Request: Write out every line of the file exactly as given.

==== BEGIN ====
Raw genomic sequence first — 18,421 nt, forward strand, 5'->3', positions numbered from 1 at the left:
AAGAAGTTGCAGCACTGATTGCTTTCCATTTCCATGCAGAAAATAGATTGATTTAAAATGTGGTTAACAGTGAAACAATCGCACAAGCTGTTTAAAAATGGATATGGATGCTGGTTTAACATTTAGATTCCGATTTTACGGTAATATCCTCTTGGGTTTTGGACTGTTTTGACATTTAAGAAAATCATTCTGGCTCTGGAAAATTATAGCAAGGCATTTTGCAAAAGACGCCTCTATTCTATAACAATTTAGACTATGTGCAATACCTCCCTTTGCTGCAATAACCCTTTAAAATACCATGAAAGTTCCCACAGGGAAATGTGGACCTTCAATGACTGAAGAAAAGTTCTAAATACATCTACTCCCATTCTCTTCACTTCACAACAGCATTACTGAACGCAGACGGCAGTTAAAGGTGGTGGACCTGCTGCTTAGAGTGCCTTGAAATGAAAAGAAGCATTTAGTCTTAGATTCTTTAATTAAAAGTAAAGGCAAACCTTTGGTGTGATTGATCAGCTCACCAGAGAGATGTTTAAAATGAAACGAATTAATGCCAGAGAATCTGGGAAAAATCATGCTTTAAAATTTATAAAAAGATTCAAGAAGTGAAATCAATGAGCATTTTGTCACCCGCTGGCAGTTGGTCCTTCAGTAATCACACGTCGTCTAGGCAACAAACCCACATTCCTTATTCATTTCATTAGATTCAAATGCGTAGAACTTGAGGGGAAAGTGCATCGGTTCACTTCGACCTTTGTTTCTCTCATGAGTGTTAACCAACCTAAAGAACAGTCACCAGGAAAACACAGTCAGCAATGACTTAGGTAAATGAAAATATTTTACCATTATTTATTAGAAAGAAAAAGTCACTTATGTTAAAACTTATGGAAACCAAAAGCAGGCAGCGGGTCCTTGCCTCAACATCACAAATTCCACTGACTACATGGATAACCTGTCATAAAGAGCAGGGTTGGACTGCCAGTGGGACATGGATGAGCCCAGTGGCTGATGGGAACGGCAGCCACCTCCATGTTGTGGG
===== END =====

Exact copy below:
Raw genomic sequence first — 18,421 nt, forward strand, 5'->3', positions numbered from 1 at the left:
AAGAAGTTGCAGCACTGATTGCTTTCCATTTCCATGCAGAAAATAGATTGATTTAAAATGTGGTTAACAGTGAAACAATCGCACAAGCTGTTTAAAAATGGATATGGATGCTGGTTTAACATTTAGATTCCGATTTTACGGTAATATCCTCTTGGGTTTTGGACTGTTTTGACATTTAAGAAAATCATTCTGGCTCTGGAAAATTATAGCAAGGCATTTTGCAAAAGACGCCTCTATTCTATAACAATTTAGACTATGTGCAATACCTCCCTTTGCTGCAATAACCCTTTAAAATACCATGAAAGTTCCCACAGGGAAATGTGGACCTTCAATGACTGAAGAAAAGTTCTAAATACATCTACTCCCATTCTCTTCACTTCACAACAGCATTACTGAACGCAGACGGCAGTTAAAGGTGGTGGACCTGCTGCTTAGAGTGCCTTGAAATGAAAAGAAGCATTTAGTCTTAGATTCTTTAATTAAAAGTAAAGGCAAACCTTTGGTGTGATTGATCAGCTCACCAGAGAGATGTTTAAAATGAAACGAATTAATGCCAGAGAATCTGGGAAAAATCATGCTTTAAAATTTATAAAAAGATTCAAGAAGTGAAATCAATGAGCATTTTGTCACCCGCTGGCAGTTGGTCCTTCAGTAATCACACGTCGTCTAGGCAACAAACCCACATTCCTTATTCATTTCATTAGATTCAAATGCGTAGAACTTGAGGGGAAAGTGCATCGGTTCACTTCGACCTTTGTTTCTCTCATGAGTGTTAACCAACCTAAAGAACAGTCACCAGGAAAACACAGTCAGCAATGACTTAGGTAAATGAAAATATTTTACCATTATTTATTAGAAAGAAAAAGTCACTTATGTTAAAACTTATGGAAACCAAAAGCAGGCAGCGGGTCCTTGCCTCAACATCACAAATTCCACTGACTACATGGATAACCTGTCATAAAGAGCAGGGTTGGACTGCCAGTGGGACATGGATGAGCCCAGTGGCTGATGGGAACGGCAGCCACCTCCATGTTGTGGG